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What To Consider In A Lens

A Look at Lens Materials by Jenean Carlton, ABOC, Eyecare Business August

Given all the considerations of lens materials, how do you make a decision about the best lens material for your patients? First, learn about the patient’s prescription and lifestyle needs and then research data about materials.

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Index of Refraction: Index of refraction indicates how readily a lens material will refract a bean of light. The higher the index of refraction, the more the material will bend light rays. The higher the index of refraction, the thinner the lenses can be processed. Plus power lenses are thinner in the center when fabricated and minus lenses are thinner on the edges.

Abbe Value: White light is made up of the visible spectrum of wavelengths from 380nm to 760nm, with each wavelength corresponding to different colors of light. The higher the Abbe value of a material, the less likely it is to have problems with dispersion or chromatic aberration, which is perceived as color fringing or off axis blurring in the lens periphery.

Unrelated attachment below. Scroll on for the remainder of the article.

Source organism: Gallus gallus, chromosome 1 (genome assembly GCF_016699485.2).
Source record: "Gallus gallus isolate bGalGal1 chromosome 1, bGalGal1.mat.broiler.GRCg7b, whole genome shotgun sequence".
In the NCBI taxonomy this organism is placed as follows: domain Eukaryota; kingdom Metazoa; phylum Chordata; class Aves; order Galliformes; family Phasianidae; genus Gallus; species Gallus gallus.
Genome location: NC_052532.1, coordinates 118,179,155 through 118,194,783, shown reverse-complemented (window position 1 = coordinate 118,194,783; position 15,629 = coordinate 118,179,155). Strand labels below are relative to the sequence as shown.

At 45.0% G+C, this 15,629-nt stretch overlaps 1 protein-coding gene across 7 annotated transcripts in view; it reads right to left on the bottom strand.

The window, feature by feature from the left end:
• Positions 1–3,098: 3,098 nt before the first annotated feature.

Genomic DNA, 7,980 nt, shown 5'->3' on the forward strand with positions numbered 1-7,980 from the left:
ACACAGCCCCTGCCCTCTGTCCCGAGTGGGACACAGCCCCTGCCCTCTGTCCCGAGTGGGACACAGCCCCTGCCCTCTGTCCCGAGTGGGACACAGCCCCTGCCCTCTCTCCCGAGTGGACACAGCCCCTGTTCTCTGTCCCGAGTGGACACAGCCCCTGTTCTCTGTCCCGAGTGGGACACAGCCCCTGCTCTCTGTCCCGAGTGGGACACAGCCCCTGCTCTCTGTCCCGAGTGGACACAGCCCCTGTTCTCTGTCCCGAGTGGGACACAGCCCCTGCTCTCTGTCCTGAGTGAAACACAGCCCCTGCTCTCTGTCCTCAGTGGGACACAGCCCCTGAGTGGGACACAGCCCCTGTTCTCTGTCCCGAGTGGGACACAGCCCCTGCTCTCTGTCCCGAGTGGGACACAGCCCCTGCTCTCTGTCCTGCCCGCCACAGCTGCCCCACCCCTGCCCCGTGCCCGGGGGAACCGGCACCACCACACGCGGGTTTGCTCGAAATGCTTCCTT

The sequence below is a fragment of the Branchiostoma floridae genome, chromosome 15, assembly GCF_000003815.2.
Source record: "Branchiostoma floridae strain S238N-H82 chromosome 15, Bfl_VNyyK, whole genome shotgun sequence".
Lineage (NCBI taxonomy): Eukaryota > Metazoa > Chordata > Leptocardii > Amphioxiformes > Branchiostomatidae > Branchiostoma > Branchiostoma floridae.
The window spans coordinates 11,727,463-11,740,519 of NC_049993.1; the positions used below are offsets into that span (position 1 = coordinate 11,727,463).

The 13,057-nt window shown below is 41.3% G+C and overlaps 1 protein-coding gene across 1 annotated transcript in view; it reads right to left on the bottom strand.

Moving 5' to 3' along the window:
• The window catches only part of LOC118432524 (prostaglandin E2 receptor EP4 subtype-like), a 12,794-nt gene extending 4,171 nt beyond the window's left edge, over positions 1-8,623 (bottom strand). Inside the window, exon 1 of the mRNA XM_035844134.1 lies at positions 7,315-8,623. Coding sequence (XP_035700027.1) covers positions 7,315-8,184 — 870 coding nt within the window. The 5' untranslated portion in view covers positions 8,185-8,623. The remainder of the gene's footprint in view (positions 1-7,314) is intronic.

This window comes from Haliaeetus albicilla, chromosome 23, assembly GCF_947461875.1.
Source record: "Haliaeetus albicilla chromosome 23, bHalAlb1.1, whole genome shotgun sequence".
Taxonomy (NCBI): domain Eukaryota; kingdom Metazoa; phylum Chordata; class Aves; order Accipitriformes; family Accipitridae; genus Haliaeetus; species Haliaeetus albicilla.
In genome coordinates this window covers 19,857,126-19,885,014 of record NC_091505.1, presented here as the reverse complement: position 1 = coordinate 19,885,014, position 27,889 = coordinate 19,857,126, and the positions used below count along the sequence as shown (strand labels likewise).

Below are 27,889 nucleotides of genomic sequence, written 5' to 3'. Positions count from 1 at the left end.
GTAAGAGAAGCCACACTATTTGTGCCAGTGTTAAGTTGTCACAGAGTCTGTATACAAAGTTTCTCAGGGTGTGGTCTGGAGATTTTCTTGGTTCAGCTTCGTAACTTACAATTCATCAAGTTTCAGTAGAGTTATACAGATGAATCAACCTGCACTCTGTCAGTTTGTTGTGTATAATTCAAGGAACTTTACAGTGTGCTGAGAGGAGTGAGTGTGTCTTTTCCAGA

Specific Gravity: Specific gravity is a measurement that determines a lens material’s weight. The lower the density or specific gravity of a material the lighter it will be when fabricated into a lens.

Reflectance: All lenses reflect at least a small percentage of light; some reflect a significant amount depending on the refractive index of the material. The higher the materials refractive index, the greater the percentage of light reflected from the lens surfaces. (END ARTICLE)

At Optical Dynamics, our clearLIGHT plus lens combines the best of all attributes:

  • Thin – High Index

  • Light Weight – 1.20 g/cm3

  • High ABBE Value = 40

  • UVA & UVB Protection

  • Exceeds FDA Standards

  • Drillable

  • Excellent Tint Absorption